Amid so much new development in the city, it would be easy for the 42 condos proposed for the corner of 23rd and Valencia to become but a footnote in the stacks of building proposals lining the desks of planning officials.

But the proposed development is notable for another reason — it is also part of a parallel trend to transform old, polluted gas stations into residential developments, according to planning and public health officials. Real estate prices have proven so strong in recent years that it pays to clean up the empty service stations.

“Based on our observation, the number of former gas stations being developed does appear to be increasing, especially the past several years,” said Albert Lee, an inspector with the Department of Public Health. The department is responsible for overseeing the cleanup at 1198 Valencia and other polluted gas stations around the city. This must be done before residential development can proceed.

Until the 1980s, most tanks storing petroleum were made of a single layer of steel, making them incredibly susceptible to corrosion and leaks. That means there is almost always contamination of soil and groundwater at gasoline service stations, where these tanks were utilized.

In the Mission District, three former gas stations slated for residential development have been registered on the Leaking Underground Storage Tanks (LUST) database maintained by the Environmental Protection Agency. In addition to 1198 Valencia, 18 condos have been proposed for 899 Valencia and 84 units for 490 South Van Ness. All have previously been the site of a service station.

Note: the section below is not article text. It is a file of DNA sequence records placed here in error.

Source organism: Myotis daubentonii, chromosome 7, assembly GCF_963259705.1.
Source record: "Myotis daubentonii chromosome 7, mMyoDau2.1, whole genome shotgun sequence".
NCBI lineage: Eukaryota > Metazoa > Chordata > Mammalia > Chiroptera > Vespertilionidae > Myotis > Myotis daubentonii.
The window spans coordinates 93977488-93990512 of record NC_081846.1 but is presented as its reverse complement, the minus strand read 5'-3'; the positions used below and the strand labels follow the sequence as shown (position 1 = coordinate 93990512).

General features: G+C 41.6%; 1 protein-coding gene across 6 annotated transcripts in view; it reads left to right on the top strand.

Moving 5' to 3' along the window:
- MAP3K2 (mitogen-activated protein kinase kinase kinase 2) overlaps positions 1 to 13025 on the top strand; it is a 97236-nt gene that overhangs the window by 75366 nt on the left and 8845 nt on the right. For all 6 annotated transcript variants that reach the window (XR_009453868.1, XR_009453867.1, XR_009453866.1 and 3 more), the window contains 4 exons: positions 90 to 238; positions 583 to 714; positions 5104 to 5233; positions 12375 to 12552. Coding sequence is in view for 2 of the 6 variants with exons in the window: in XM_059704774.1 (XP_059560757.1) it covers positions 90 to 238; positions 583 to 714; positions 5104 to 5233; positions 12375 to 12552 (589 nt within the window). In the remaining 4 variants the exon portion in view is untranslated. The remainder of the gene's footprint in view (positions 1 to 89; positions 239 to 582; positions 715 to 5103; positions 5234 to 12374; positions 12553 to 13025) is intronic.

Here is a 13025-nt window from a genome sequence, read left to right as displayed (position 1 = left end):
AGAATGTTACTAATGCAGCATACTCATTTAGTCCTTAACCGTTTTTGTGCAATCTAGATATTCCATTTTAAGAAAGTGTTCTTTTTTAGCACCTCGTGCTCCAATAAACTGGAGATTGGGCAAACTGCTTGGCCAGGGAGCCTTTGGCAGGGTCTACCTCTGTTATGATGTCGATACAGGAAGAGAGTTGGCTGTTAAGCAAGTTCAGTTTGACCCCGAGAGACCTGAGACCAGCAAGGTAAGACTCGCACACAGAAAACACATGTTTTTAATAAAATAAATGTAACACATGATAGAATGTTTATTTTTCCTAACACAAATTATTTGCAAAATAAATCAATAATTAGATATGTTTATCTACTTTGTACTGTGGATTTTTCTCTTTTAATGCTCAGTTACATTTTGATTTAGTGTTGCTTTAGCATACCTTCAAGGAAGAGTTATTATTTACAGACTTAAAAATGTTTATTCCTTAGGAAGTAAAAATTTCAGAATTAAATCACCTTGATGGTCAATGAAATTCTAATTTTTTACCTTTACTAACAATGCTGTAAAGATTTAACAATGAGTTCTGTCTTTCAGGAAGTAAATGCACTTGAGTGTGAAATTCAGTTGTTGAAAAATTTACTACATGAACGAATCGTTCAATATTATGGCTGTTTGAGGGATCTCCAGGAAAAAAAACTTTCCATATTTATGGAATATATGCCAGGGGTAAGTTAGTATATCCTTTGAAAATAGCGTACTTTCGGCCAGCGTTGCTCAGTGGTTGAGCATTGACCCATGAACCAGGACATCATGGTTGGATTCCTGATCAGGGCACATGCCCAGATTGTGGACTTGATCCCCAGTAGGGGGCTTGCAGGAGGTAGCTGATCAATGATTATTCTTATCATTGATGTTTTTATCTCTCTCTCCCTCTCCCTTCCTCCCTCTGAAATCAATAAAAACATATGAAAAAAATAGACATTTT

Former gas stations are attractive to developers because they are often on busy corners and have larger lots.  Moreover, they are also often surrounded by residential blocks making permits for residential construction easier to get.

The cleanup process, however, is often lengthy and complex. Last year the Department of Public Health issued a cease-and-desist letter, halting work at 490 South Van Ness after toxic fumes caused local residents to complain of headaches. The odor arose during excavation of the soil, but according to the Department of Public Health, the problem has been addressed.

Though the plan to build 84 units in the seven-story development was temporarily put on hold, the soil remediation process has resumed and the $15 million project is expected to eventually move forward.

Cleaning up 1198 Valencia at 23rd Street, formerly a Chevron gas station that has been leaking oil into the soil and groundwater for decades, is also proving to be a challenge.

“Because contamination is more extensive at this site than other sites in the area, investigation and clean up of the site is taking longer,” Lee said.

The construction timeline is still uncertain because of outstanding questions about when the cleaning up of the 14,000 square feet will be finished.

JS Sullivan, the developer, filed paperwork in September to determine how the proposed project might cast shadows on neighboring buildings and parks, known as a Shadow Analysis, indicating it is still only in the very early stages of the approval process.